Managing Personalities in The Workplace (chapter 3)

I think that managers, I being one of them, fall into an easy trap when it comes to understanding the personalities of their employees and determining how to motivate these employees.  Many of us subconsciously use the Big Five personality model approach without even thinking.  We make assumptions based on outward appearances, without taking the time to look within.  And, understanding not only outward and inward personalities but behaviors of employees as well has become even more critical as we try to find inexpensive and meaningful ways to reward our employees.

That’s why I like to bring my employees through personality tests like Myers-Briggs or DISC.  It gives me a much more objective way of understanding why employees do what they do and a better sense of how I can motivate each individual employee. 

For instance, being an E S/N TP, I am very self directed and can handle most change with ease.  Other folks on my team, who are categorized by I F and J (MBIT) or C in DISC have had a much harder time with the change that has taken place over the past few years at my company.  Before I understood their personality traits, I really could not effectively manage my people.  I was constantly butting heads with them and they weren’t even coming close to meeting my expectations.  With the help of our corporate trainer, I was able to educate myself on how they need to receive information and tasks and they learned how they could better interact with me on the tasks to which they were assigned.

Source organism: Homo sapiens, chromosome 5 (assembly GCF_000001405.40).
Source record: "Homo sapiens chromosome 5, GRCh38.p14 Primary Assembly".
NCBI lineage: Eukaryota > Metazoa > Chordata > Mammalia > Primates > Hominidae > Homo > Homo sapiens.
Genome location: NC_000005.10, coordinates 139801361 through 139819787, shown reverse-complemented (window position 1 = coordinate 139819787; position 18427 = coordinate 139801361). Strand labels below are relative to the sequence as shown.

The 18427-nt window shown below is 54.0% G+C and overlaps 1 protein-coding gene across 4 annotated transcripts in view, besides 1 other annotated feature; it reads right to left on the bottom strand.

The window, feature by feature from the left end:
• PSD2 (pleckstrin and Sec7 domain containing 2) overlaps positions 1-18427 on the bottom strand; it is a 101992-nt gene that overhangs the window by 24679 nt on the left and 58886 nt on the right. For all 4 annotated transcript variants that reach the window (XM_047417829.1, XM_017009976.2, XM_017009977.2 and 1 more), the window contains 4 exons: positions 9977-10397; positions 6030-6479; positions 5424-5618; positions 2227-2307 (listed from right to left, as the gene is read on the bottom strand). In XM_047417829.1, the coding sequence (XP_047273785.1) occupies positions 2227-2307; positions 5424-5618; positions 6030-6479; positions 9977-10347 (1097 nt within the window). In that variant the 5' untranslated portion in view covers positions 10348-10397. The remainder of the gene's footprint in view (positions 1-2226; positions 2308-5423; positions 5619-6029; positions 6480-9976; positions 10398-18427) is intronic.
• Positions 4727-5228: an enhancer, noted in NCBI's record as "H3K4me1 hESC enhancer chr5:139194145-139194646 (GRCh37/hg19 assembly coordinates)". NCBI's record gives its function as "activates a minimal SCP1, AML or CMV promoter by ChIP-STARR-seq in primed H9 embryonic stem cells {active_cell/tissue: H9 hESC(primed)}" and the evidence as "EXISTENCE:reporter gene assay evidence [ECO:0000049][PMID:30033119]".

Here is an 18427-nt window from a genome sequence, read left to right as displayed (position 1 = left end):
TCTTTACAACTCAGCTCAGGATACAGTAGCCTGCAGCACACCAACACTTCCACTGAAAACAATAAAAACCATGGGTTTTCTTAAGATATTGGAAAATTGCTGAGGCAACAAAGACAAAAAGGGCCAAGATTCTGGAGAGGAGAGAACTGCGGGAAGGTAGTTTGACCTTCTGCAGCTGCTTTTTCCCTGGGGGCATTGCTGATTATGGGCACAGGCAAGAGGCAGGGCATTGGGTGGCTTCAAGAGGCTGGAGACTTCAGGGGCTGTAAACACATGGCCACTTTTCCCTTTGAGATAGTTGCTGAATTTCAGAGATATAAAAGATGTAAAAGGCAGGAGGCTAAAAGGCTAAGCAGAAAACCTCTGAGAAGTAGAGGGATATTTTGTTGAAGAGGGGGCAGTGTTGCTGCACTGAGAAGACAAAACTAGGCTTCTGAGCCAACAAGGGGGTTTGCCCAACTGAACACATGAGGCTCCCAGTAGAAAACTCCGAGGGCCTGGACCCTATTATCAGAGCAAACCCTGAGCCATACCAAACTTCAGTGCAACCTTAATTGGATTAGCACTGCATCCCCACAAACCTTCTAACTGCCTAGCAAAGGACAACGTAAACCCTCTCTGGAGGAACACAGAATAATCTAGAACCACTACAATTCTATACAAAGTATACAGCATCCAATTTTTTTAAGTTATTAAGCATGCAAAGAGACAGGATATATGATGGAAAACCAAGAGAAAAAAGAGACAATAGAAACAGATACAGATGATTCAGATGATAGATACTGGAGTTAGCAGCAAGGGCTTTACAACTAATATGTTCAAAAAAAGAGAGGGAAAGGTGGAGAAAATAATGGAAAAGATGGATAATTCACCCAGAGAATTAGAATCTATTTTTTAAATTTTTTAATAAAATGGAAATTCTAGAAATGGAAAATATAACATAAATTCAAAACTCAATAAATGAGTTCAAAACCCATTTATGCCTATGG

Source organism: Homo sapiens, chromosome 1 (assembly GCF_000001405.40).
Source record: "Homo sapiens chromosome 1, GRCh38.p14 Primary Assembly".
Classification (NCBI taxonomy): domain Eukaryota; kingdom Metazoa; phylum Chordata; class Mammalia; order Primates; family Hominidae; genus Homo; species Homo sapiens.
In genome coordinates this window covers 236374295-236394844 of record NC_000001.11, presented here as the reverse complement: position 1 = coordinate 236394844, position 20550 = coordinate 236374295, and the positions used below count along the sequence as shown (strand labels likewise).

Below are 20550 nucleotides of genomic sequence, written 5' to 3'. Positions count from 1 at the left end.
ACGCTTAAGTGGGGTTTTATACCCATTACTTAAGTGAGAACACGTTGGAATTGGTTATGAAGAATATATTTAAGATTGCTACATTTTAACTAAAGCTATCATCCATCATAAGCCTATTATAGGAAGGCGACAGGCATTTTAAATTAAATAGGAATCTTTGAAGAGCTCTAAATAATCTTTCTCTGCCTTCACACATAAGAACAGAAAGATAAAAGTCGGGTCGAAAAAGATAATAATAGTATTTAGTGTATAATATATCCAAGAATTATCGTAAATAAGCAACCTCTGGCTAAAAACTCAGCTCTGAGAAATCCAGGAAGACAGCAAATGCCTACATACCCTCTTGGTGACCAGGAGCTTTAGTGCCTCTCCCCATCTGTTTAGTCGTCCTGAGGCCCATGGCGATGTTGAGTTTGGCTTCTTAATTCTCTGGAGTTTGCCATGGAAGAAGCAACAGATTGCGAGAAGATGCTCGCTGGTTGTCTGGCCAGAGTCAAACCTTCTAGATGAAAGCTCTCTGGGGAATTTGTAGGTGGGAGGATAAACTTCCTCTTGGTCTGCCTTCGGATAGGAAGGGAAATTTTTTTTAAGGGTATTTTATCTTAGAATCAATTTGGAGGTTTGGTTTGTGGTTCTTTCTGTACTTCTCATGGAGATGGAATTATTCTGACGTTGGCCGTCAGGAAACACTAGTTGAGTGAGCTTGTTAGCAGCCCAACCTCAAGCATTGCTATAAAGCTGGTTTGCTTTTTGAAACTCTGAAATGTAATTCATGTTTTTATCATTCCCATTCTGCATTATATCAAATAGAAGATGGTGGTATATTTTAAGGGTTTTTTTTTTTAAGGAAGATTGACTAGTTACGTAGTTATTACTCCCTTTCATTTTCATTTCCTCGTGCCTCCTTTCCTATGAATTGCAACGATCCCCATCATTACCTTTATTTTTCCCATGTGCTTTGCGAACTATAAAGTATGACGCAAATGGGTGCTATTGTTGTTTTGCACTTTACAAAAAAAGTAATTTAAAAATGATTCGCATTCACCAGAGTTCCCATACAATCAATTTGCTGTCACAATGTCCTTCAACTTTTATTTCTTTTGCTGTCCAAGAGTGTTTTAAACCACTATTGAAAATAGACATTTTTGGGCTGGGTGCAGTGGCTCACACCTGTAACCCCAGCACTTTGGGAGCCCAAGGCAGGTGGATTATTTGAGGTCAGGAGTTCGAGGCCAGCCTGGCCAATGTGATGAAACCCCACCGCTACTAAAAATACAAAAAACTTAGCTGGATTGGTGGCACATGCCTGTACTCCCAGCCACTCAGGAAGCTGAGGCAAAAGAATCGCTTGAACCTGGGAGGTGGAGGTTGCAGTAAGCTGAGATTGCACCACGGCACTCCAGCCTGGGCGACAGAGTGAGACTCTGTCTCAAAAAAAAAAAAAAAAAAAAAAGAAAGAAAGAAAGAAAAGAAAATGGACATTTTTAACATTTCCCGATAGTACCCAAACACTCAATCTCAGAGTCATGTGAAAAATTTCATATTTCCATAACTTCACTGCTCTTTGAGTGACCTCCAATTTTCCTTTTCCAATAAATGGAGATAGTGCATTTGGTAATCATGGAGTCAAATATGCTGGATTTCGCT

Now, this probably seems like a “well duh” moment for me.  But, I believe that managers, without proper training in the ways of personality testing, more often than not fall into this employee relations trap.  We are most comfortable managing our employees in the manner that we would like to be managed.  And, very rarely in life do you have employees that operate in the same manner as you.  So what is a manager to do? 

  1. Get their employees tested—but make the process fun
  2. Explain why you are doing the testing and what they testing results will be used for
  3. Go over the results as a team—the results will sometimes shock the group and lead to better group cohesion
  4. Change your management style—learn and adapt from the information your employees have so graciously provided
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